Paul de Hert (BE)

Prof Dr Privacy & Technology and Criminal Law

Paul De Hert is a Full Professor and Co-director of the Fundamental Rights Research Centre (FRC) at the Vrije Universiteit Brussel (VUB), Belgium, and Associated Professor at Tilburg University (TILT), Netherlands. Throughout his career, De Hert has written extensively on privacy and technology, human rights and criminal law. A human rights approach combined with a concern for theory is the common denominator of all his work.

Good and Bad Laws in a Pandemic Control society
In my presentation I will explain how during the Pandemic the technology based control state and the biopolitical surfaced in an unprecedented partnership (these concepts will be explained). Police forces, central and local authorities joined forces with medical experts that dictated how the human kind had to be protected against the new virus enemy. War rhetorics and ‘there is no alternative’-messages reminded us of post 9/11 strategies. The security shape that we know today was shaped through mass mobilization, mass media use, massive use of resources and … bad laws. We will discuss three categories of bad laws that emerged in the post 9/11 era: vage and empty laws, broad and symbolic laws and of course disproportional rights eroding defence rights and civil liberties.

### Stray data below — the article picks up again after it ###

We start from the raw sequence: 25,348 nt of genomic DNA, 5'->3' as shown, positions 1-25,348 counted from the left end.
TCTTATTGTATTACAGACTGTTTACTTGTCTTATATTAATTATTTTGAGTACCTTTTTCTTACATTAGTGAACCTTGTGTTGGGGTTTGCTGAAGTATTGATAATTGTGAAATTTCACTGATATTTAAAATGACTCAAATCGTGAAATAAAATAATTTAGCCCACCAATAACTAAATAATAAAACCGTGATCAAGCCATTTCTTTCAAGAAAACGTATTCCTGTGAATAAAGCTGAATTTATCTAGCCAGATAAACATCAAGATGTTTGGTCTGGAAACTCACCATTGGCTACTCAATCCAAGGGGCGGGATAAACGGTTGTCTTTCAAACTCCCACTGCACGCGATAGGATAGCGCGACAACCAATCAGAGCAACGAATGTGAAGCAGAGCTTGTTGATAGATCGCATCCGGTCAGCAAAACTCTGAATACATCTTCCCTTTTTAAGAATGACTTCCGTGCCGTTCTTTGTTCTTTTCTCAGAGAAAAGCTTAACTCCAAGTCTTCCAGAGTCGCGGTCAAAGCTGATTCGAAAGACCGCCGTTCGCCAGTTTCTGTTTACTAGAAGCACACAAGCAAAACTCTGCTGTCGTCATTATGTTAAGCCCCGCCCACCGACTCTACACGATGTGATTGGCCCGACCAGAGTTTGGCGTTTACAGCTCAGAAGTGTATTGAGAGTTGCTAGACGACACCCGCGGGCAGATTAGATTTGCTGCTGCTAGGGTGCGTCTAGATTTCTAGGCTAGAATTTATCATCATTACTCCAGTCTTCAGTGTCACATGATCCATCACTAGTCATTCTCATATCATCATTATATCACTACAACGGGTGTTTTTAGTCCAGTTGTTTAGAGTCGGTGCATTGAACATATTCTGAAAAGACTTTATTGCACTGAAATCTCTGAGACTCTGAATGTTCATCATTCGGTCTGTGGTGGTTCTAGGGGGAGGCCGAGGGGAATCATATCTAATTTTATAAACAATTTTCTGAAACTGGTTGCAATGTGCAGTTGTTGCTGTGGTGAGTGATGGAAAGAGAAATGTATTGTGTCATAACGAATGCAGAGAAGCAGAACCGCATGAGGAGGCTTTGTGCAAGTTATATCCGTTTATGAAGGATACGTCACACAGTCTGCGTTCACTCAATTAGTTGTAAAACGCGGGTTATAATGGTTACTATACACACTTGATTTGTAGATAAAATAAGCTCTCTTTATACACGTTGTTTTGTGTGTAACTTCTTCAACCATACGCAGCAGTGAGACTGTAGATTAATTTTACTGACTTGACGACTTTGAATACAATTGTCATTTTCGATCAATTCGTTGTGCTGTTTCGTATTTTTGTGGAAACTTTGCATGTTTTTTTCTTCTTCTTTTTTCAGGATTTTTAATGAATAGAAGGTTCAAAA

In the pandemic era more categories of bad laws came to the fore: soft laws and -depending on the definition of soft laws- also non laws like nudges
All these categories will be discussed as a step towards a possible definition of good laws.